By Jerry Harris / The Rag Blog / December 19, 2011
[Revolutionary Youth and the New Working Class: Lost Writings of SDS, edited by Carl Davidson; (Pittsburgh PA: Changemaker Publications, 2011.)]
Carl Davidson has done a tremendous service to anyone who studies the history of social movements or anyone interested in the 1960s rebellion. This “lost” collection of papers reveals the depth and richness of radical thinking coming out of the student movement as the war raged in Vietnam and militant protestors marched through the streets of America.
The most important document is the “Port Authority Statement,” by SDS members David Gilbert, Robert Gottlieb, and Gerry Tenney. Although at the time not widely circulated, it offers great insight into the thinking and analysis of SDS as it turned to revolutionary theory and debate. This is an impressive document, detailed in statistical and economic analysis, grounded in revolutionary social theory, and innovative in its thinking and insights.
One of the most important sections of the paper was its class analysis with its focus on the new working class and the relationship of students to an economy shifting from manufacturing to services and technology. The document notes that, “Modern American capitalism is characterized by rapid technological change with scientific knowledge growing at a logarithmic rate.” This will result in the “elimination of unskilled labor (as) the blue-collar sector will decrease (and) jobs that require high degrees of education and training” will increase. (pages 88-89)
That analysis was made in 1966. Now read a recent article by Edward Luce from the Financial Times (Dec. 11, 2011) : “the middle-skilled jobs that once formed the ballast of the world’s wealthiest middle class are disappearing. They are being supplanted by relatively low-skilled (and low-paid) jobs that cannot be replaced either by new technology or by offshoring — such as home nursing and landscape gardening. Jobs are also being created for the highly skilled, notably in science, engineering and management.
Decades later the paper’s main thesis still holds up.
Continuing its class analysis the Port Authority document examined the capitalist class and the debate over ownership and control. The authors focused attention on the growing trend towards paying executives with large stock rewards, merging management and ownership.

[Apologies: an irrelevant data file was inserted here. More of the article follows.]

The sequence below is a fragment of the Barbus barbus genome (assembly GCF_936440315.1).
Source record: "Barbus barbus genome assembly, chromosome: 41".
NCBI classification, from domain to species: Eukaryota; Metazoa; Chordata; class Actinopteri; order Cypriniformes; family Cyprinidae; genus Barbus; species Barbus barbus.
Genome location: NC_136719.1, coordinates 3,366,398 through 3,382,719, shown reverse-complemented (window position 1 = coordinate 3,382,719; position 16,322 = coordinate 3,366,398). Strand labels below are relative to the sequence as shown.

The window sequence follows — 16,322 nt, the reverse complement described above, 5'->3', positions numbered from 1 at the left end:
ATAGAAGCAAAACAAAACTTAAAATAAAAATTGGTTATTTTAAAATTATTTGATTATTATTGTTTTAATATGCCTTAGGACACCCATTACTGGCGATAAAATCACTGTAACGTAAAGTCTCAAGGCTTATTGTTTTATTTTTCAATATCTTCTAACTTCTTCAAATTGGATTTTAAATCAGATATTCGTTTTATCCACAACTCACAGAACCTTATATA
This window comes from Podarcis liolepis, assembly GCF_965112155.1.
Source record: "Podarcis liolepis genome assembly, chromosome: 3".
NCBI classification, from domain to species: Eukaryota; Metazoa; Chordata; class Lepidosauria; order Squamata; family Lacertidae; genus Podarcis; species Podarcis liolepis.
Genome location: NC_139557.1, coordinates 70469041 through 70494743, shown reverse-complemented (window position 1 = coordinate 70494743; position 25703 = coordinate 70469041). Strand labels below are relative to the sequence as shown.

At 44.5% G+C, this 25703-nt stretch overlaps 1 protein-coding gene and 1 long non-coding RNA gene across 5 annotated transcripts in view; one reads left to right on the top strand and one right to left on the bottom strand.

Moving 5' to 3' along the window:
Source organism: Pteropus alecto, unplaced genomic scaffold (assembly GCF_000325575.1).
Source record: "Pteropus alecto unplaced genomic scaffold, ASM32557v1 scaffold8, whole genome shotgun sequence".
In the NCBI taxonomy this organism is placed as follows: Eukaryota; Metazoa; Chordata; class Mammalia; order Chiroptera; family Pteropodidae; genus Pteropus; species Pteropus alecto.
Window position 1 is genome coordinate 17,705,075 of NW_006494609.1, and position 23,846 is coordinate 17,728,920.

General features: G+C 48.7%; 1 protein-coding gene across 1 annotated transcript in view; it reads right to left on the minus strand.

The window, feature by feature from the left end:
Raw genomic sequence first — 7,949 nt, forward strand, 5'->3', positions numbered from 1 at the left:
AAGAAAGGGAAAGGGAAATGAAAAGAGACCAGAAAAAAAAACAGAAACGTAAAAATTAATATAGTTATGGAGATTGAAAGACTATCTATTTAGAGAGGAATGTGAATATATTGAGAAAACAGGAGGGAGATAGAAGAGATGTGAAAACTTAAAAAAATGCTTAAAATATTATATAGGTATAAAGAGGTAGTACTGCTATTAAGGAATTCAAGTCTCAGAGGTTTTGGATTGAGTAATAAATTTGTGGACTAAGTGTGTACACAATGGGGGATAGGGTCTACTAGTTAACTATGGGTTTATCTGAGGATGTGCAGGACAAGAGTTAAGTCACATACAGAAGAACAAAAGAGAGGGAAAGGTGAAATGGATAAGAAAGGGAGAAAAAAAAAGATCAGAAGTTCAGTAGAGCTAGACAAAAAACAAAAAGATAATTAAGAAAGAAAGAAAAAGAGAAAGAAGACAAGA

Again we can turn to a recent article by Richard Peet, published in the December 2011 Monthly Review that reads, “More recently, David Harvey has argued that ownership (share holders) and management (CEOs) of capitalist enterprises have fused together, as upper management is increasingly paid with stock options.” This “recent” argument now being made by a leading Marxist trails Port Authority by some 45 years.
Although the authors grasped the sweeping impact that technology would have on American workers, what they could not see would be globalization and the advent of neoliberalism as a governing ideology.
As the paper noted at the time, “Corporate liberalism implies that the dominant economic institution is the corporation and that the prevailing political and social mode is liberalism.” (page 68) Of course it’s understandable how such changes would be all but invisible in 1966; it’s also a good reminder why political tactics and strategy must remain flexible and activists should always be willing to reevaluate their analysis.
The above are but a few of the enticing insights that are contained in page after page of these documents. As new social movements gather force throughout the world, a look into the thinking of activists from the last great social movement can help give direction to coming future battles.
I would highly recommend this book to all activists and academics interested in building a better world.
[Jerry Harris is National Secretary of the Global Studies Association and author of The Dialectics of Globalization.]